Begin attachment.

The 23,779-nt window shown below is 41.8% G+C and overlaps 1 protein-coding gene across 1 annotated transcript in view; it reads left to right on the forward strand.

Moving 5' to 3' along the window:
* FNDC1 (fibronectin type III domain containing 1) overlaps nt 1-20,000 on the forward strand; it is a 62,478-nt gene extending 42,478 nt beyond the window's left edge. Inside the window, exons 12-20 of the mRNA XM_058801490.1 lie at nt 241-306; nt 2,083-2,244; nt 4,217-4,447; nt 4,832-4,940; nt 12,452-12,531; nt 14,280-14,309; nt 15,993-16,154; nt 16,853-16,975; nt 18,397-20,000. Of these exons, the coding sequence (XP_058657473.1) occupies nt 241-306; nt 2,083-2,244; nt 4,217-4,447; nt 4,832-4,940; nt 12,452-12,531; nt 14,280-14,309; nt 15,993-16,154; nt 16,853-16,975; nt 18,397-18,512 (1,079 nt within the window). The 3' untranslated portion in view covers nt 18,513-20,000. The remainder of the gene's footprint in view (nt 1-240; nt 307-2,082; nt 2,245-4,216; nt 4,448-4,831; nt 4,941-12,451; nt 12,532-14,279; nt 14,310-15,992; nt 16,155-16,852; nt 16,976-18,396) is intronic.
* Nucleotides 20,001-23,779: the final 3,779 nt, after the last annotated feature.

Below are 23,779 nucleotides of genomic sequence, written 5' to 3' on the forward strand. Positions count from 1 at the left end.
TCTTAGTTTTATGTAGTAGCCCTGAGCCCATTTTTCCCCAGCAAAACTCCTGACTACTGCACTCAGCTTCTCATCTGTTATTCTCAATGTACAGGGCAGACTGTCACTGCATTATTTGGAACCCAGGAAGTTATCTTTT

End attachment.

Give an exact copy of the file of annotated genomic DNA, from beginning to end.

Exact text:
The 23,779-nt window shown below is 41.8% G+C and overlaps 1 protein-coding gene across 1 annotated transcript in view; it reads left to right on the forward strand.

Moving 5' to 3' along the window:
* FNDC1 (fibronectin type III domain containing 1) overlaps nt 1-20,000 on the forward strand; it is a 62,478-nt gene extending 42,478 nt beyond the window's left edge. Inside the window, exons 12-20 of the mRNA XM_058801490.1 lie at nt 241-306; nt 2,083-2,244; nt 4,217-4,447; nt 4,832-4,940; nt 12,452-12,531; nt 14,280-14,309; nt 15,993-16,154; nt 16,853-16,975; nt 18,397-20,000. Of these exons, the coding sequence (XP_058657473.1) occupies nt 241-306; nt 2,083-2,244; nt 4,217-4,447; nt 4,832-4,940; nt 12,452-12,531; nt 14,280-14,309; nt 15,993-16,154; nt 16,853-16,975; nt 18,397-18,512 (1,079 nt within the window). The 3' untranslated portion in view covers nt 18,513-20,000. The remainder of the gene's footprint in view (nt 1-240; nt 307-2,082; nt 2,245-4,216; nt 4,448-4,831; nt 4,941-12,451; nt 12,532-14,279; nt 14,310-15,992; nt 16,155-16,852; nt 16,976-18,396) is intronic.
* Nucleotides 20,001-23,779: the final 3,779 nt, after the last annotated feature.

Below are 23,779 nucleotides of genomic sequence, written 5' to 3' on the forward strand. Positions count from 1 at the left end.
TCTTAGTTTTATGTAGTAGCCCTGAGCCCATTTTTCCCCAGCAAAACTCCTGACTACTGCACTCAGCTTCTCATCTGTTATTCTCAATGTACAGGGCAGACTGTCACTGCATTATTTGGAACCCAGGAAGTTATCTTTT